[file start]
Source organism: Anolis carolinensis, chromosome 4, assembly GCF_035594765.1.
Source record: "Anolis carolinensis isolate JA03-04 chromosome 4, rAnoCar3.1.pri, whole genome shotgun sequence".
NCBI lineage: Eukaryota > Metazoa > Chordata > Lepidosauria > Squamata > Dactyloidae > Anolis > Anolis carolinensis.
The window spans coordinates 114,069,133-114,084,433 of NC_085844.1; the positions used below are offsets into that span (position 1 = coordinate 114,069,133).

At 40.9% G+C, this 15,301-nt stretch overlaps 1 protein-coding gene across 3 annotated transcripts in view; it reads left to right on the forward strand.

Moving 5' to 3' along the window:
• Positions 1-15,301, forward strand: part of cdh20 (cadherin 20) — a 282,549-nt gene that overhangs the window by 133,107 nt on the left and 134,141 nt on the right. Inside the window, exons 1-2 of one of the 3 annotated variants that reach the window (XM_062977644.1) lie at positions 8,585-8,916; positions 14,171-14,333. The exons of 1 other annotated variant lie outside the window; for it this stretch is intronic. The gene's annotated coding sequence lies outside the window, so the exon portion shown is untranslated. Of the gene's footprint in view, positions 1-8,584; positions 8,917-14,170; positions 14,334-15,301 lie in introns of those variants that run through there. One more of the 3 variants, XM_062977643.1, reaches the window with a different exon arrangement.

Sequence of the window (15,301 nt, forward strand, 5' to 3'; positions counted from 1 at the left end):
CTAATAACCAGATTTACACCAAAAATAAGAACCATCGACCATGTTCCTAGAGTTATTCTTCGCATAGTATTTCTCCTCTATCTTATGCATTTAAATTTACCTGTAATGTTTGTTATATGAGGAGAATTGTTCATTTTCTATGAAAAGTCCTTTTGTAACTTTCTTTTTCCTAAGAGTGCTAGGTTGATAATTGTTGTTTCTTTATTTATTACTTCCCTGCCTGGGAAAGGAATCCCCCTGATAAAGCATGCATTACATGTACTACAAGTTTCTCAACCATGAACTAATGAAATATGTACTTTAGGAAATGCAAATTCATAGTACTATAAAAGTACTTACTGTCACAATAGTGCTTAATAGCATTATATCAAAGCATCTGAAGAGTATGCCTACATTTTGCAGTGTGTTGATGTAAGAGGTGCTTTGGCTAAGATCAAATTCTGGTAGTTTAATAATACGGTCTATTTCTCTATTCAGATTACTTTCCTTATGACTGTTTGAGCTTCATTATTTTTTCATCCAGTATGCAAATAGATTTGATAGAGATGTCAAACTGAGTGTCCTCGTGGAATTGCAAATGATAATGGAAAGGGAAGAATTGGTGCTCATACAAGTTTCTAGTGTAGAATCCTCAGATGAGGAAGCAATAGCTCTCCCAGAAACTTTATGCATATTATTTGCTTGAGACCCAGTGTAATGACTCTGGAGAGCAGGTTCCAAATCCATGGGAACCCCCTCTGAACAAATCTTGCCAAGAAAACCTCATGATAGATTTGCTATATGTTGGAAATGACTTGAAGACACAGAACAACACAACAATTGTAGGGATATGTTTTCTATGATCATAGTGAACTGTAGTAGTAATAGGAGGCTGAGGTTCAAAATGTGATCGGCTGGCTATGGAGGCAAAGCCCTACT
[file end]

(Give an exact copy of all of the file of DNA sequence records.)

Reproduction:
Source organism: Anolis carolinensis, chromosome 4, assembly GCF_035594765.1.
Source record: "Anolis carolinensis isolate JA03-04 chromosome 4, rAnoCar3.1.pri, whole genome shotgun sequence".
NCBI lineage: Eukaryota > Metazoa > Chordata > Lepidosauria > Squamata > Dactyloidae > Anolis > Anolis carolinensis.
The window spans coordinates 114,069,133-114,084,433 of NC_085844.1; the positions used below are offsets into that span (position 1 = coordinate 114,069,133).

At 40.9% G+C, this 15,301-nt stretch overlaps 1 protein-coding gene across 3 annotated transcripts in view; it reads left to right on the forward strand.

Moving 5' to 3' along the window:
• Positions 1-15,301, forward strand: part of cdh20 (cadherin 20) — a 282,549-nt gene that overhangs the window by 133,107 nt on the left and 134,141 nt on the right. Inside the window, exons 1-2 of one of the 3 annotated variants that reach the window (XM_062977644.1) lie at positions 8,585-8,916; positions 14,171-14,333. The exons of 1 other annotated variant lie outside the window; for it this stretch is intronic. The gene's annotated coding sequence lies outside the window, so the exon portion shown is untranslated. Of the gene's footprint in view, positions 1-8,584; positions 8,917-14,170; positions 14,334-15,301 lie in introns of those variants that run through there. One more of the 3 variants, XM_062977643.1, reaches the window with a different exon arrangement.

Sequence of the window (15,301 nt, forward strand, 5' to 3'; positions counted from 1 at the left end):
CTAATAACCAGATTTACACCAAAAATAAGAACCATCGACCATGTTCCTAGAGTTATTCTTCGCATAGTATTTCTCCTCTATCTTATGCATTTAAATTTACCTGTAATGTTTGTTATATGAGGAGAATTGTTCATTTTCTATGAAAAGTCCTTTTGTAACTTTCTTTTTCCTAAGAGTGCTAGGTTGATAATTGTTGTTTCTTTATTTATTACTTCCCTGCCTGGGAAAGGAATCCCCCTGATAAAGCATGCATTACATGTACTACAAGTTTCTCAACCATGAACTAATGAAATATGTACTTTAGGAAATGCAAATTCATAGTACTATAAAAGTACTTACTGTCACAATAGTGCTTAATAGCATTATATCAAAGCATCTGAAGAGTATGCCTACATTTTGCAGTGTGTTGATGTAAGAGGTGCTTTGGCTAAGATCAAATTCTGGTAGTTTAATAATACGGTCTATTTCTCTATTCAGATTACTTTCCTTATGACTGTTTGAGCTTCATTATTTTTTCATCCAGTATGCAAATAGATTTGATAGAGATGTCAAACTGAGTGTCCTCGTGGAATTGCAAATGATAATGGAAAGGGAAGAATTGGTGCTCATACAAGTTTCTAGTGTAGAATCCTCAGATGAGGAAGCAATAGCTCTCCCAGAAACTTTATGCATATTATTTGCTTGAGACCCAGTGTAATGACTCTGGAGAGCAGGTTCCAAATCCATGGGAACCCCCTCTGAACAAATCTTGCCAAGAAAACCTCATGATAGATTTGCTATATGTTGGAAATGACTTGAAGACACAGAACAACACAACAATTGTAGGGATATGTTTTCTATGATCATAGTGAACTGTAGTAGTAATAGGAGGCTGAGGTTCAAAATGTGATCGGCTGGCTATGGAGGCAAAGCCCTACT